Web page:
Friday, March 19, 2010

A Little Big Star

A lot of musical deaths recently: Jay Reatard, Mark Linkous (of Sparkelhorse), and now Alex Chilton. For some reason Linkous' death really saddened me. I have/had this attachment to Sparklehorse's music that's more emotional than casual (or cognitive). I first heard of Sparklehorse the night I saw them in concert, opening for Mercury Rev in a little bar in Pittsburgh in 1999 or so. I remember Linkous' frail body and the music that they made, it seemed like music made by insects or something. Later, a friend gave me their Distorted Ghost EP which succinctly combined all the disparate moods of Sparklehorse in one powerful and short package. There was the rock'n'roll blowout of "Happy Man" followed by "Waiting For Nothing." Linkous didn't seem like a happy guy but he did produce some awfully beautiful music.

The same could be said about Alex Chilton, whose records for Big Star are without compare. Again, for me, listening to Big Star is indelibly linked to my time in Pittsburgh in the late '90s. I remember discovering both #1 Record and Radio City in a budget 2-for-1 disc at Paul's Records out in Bloomfield. I played them a lot in Pittsburgh driving around, feeling young, and momentarily lightened. I put those songs in every mix tape I made for anybody. One word comes to mind: gorgeous music. Chilton often gets slotted into "power pop" but he was much more than that, and could veer off into his own little dark world of proto-goth or avant garde or Memphis soul anytime he wanted.

Like many people, I first heard of Big Star because of "Alex Chilton," the Replacements song off of Pleased To Meet Me. Later, when I saw them, they covered "September Gurls" in concert and I tracked down a bootleg that communicated the thrilling joy of that song. Like church bells chiming into heaven or something.

From top to bottom, Big Star's brief catalog is fantastic. They wrote fantastic songs, played well, and were without peer. Alex Chilton was a central part of that equation, producing song after song of pop genius, little three minute gems that were constructed, played, and sang perfectly. The fact that they were completely ignored and unloved for decades only adds to their mystique but that's not really the central point of their career. Chilton himself seemed completely uninterested in fame and money, just going from thing to thing as it pleased him. At its core, Big Star created the kind of music tapped into some deeper level, where melody and words and singing don't need to be explained. Just felt.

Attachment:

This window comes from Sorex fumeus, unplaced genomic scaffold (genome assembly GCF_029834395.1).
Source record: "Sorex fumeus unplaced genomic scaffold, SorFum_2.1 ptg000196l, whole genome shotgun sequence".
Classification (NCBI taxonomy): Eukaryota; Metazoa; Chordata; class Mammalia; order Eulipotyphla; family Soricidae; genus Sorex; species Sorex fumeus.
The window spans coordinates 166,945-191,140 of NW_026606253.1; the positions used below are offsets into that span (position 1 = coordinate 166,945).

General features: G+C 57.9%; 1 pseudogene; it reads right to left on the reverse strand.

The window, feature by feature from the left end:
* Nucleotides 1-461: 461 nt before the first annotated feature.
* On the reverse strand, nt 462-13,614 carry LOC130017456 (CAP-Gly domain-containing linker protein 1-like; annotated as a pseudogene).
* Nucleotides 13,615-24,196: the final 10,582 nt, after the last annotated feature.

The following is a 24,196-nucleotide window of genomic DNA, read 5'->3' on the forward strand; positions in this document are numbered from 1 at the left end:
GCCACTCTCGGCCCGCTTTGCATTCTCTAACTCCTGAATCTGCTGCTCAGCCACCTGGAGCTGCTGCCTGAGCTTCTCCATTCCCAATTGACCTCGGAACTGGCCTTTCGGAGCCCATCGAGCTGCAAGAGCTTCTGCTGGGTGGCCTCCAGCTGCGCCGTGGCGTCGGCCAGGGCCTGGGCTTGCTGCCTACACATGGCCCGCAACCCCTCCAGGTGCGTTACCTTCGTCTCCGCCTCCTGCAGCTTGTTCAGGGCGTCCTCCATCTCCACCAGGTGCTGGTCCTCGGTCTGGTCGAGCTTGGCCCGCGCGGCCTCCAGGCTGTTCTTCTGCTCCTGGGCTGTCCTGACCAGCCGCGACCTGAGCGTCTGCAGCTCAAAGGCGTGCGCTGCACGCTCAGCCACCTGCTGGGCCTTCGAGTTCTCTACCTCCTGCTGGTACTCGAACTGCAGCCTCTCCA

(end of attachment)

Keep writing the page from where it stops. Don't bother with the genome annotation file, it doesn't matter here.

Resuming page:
Anyway, here today, I'm writing from very far away, out of the country, 10 time zones away from New York. I've had some wine and I am missing a little big star of my own, a polka dot in heaven. And therefore I've been listening to Big Star's "Thirteen." More than any song I can think of, "Thirteen" captures perfectly the rush, ennui, and yearning of falling for someone when you are young:

And here is "September Gurls" by Big Star:

And Congressman Cohen paying tribute to Alex Chilton in Congress:

And probably the greatest single power pop song ever written, the Replacements' "Alex Chilton":

Thursday, March 04, 2010

Feeling Low

I saw the band Low a long time ago, opening for the Swans in Philadelphia back on January 26, 1997. They used to successfully capture that odd combination of ennui, navel gazing, loneliness, and melancholy ether that I would imagine my life being but never really was. If I tried hard enough, I would imagine that my life's banality hid some deeper meaning. This was, of course, self-deception on the grandest scale. But upon reflection, it's not so bad to think that way. And music is often my ticket to that self-deception.

Tonight I post two songs from Low, both of which I've posted before.

The first is a song called "Sunflower" which is possibly one of the most beautiful songs recorded in the last decade or two. I don't know what the song is about but it's a mini-story involving a death, a crime, and perhaps a betrayal. But it's also about a dream lost.

The lyrics are:

When they found your body
Giant X's on your eyes
With your half of the ransom
You bought some sweet, sweet, sweet
Sweet sunflowers
And gave them to the night

Underneath the star of David
A hundred years behind my eyes
And with my half of the ransom
I bought some sweet, sweet, sweet
Sweet sunflowers
And gave them to the night

The other song I'm posting is "Shame." The lyrics are:

A long time you waited
You thought it had abated
Shame of it all
The harm that it causes
Pours down like a faucet
Shame of it all

Tonight these two songs capture my mood.